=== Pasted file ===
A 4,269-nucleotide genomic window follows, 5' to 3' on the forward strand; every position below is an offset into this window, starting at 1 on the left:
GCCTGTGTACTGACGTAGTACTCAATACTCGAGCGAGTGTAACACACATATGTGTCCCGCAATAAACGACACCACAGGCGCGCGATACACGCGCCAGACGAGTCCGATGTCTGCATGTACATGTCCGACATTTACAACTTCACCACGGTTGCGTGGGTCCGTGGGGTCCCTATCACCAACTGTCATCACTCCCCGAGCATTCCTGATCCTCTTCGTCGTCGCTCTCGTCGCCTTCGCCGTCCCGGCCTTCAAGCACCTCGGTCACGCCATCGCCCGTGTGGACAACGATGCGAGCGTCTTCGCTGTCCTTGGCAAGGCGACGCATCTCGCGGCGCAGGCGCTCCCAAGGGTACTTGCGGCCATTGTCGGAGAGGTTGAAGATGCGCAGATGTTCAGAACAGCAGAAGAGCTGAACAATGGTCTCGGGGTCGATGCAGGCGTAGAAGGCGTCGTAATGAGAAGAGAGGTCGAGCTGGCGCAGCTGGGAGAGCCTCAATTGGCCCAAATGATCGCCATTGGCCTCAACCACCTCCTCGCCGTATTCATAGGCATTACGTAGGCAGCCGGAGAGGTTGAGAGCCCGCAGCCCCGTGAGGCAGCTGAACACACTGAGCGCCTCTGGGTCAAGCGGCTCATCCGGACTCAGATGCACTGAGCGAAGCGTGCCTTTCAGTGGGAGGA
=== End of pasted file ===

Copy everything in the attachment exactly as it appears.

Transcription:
A 4,269-nucleotide genomic window follows, 5' to 3' on the forward strand; every position below is an offset into this window, starting at 1 on the left:
GCCTGTGTACTGACGTAGTACTCAATACTCGAGCGAGTGTAACACACATATGTGTCCCGCAATAAACGACACCACAGGCGCGCGATACACGCGCCAGACGAGTCCGATGTCTGCATGTACATGTCCGACATTTACAACTTCACCACGGTTGCGTGGGTCCGTGGGGTCCCTATCACCAACTGTCATCACTCCCCGAGCATTCCTGATCCTCTTCGTCGTCGCTCTCGTCGCCTTCGCCGTCCCGGCCTTCAAGCACCTCGGTCACGCCATCGCCCGTGTGGACAACGATGCGAGCGTCTTCGCTGTCCTTGGCAAGGCGACGCATCTCGCGGCGCAGGCGCTCCCAAGGGTACTTGCGGCCATTGTCGGAGAGGTTGAAGATGCGCAGATGTTCAGAACAGCAGAAGAGCTGAACAATGGTCTCGGGGTCGATGCAGGCGTAGAAGGCGTCGTAATGAGAAGAGAGGTCGAGCTGGCGCAGCTGGGAGAGCCTCAATTGGCCCAAATGATCGCCATTGGCCTCAACCACCTCCTCGCCGTATTCATAGGCATTACGTAGGCAGCCGGAGAGGTTGAGAGCCCGCAGCCCCGTGAGGCAGCTGAACACACTGAGCGCCTCTGGGTCAAGCGGCTCATCCGGACTCAGATGCACTGAGCGAAGCGTGCCTTTCAGTGGGAGGA